Adam S. Cohen surveys the history of the illustrated Haggadah from the Middle Ages to today.
At every Passover seder of my childhood, my father Gershon Glausiusz would break the middle matzah, as the Haggadah instructed, place one half in an embroidered bag, and fling the bag over his shoulder, saying, “This is how we carried our possessions when we went into exile.” He was talking of his own deportation…
For many Jews, Passover is about what you can’t eat. Those who observe the holiday’s dietary rules must avoid chametz: wheat, rye, spelt, barley or oats. But because these ingredients—with the exception, sometimes, of oats—also happen to be the primary sources of gluten in our food, the Passover diet and the gluten-free diet actually look a lot alike.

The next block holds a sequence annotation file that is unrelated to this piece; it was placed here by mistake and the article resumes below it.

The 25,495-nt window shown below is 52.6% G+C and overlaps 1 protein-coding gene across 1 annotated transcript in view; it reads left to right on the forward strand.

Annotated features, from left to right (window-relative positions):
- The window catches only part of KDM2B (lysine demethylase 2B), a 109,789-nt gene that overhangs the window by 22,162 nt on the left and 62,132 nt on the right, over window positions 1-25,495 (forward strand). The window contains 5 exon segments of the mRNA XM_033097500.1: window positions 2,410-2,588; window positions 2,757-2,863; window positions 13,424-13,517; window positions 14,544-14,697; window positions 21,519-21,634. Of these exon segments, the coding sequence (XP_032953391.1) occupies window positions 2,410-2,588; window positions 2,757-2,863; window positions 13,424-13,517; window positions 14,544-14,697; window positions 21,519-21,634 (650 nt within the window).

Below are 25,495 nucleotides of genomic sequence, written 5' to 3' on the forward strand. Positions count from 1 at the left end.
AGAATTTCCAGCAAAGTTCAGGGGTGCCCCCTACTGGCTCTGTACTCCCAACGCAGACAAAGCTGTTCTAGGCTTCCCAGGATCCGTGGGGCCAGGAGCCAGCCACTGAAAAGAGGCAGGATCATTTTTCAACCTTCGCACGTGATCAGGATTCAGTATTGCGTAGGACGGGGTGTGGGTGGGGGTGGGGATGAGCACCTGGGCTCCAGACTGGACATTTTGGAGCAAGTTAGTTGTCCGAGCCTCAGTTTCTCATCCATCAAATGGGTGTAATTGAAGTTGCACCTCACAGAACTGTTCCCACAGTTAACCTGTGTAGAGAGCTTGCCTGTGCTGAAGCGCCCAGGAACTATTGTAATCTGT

The ground is lurching beneath the feet of European Jews, with anti-Semitism rising up around them. We American Jews are rightly concerned at this alarming turn of events. We fear the spread of this new, especially virulent form of anti-Semitism to our own shores. We feel disgusted but helpless. What can we do?